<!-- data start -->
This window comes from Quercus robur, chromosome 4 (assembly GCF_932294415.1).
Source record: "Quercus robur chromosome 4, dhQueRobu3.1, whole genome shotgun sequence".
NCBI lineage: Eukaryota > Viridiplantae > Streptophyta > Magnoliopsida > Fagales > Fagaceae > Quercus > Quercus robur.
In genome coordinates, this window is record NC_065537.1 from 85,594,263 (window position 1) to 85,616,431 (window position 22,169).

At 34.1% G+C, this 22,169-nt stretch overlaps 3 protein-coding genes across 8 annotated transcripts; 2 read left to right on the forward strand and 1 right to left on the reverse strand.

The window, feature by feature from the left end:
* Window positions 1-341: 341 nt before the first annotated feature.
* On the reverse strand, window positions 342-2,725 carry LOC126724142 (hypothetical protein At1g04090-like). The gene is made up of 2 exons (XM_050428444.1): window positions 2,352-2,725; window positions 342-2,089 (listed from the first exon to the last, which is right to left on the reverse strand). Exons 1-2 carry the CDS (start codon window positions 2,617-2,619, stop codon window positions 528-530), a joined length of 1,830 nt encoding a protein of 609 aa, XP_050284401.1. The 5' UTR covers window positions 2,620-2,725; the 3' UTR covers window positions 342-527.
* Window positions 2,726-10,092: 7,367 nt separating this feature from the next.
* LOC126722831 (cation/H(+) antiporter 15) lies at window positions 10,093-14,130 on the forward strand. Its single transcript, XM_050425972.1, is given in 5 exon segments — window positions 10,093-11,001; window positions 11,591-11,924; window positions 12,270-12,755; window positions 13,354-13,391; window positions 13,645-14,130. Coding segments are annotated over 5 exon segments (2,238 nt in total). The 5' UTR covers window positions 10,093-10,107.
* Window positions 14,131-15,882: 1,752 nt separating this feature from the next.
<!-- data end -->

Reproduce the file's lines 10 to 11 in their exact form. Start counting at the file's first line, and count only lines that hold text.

* LOC126722831 (cation/H(+) antiporter 15) lies at window positions 10,093-14,130 on the forward strand. Its single transcript, XM_050425972.1, is given in 5 exon segments — window positions 10,093-11,001; window positions 11,591-11,924; window positions 12,270-12,755; window positions 13,354-13,391; window positions 13,645-14,130. Coding segments are annotated over 5 exon segments (2,238 nt in total). The 5' UTR covers window positions 10,093-10,107.
* Window positions 14,131-15,882: 1,752 nt separating this feature from the next.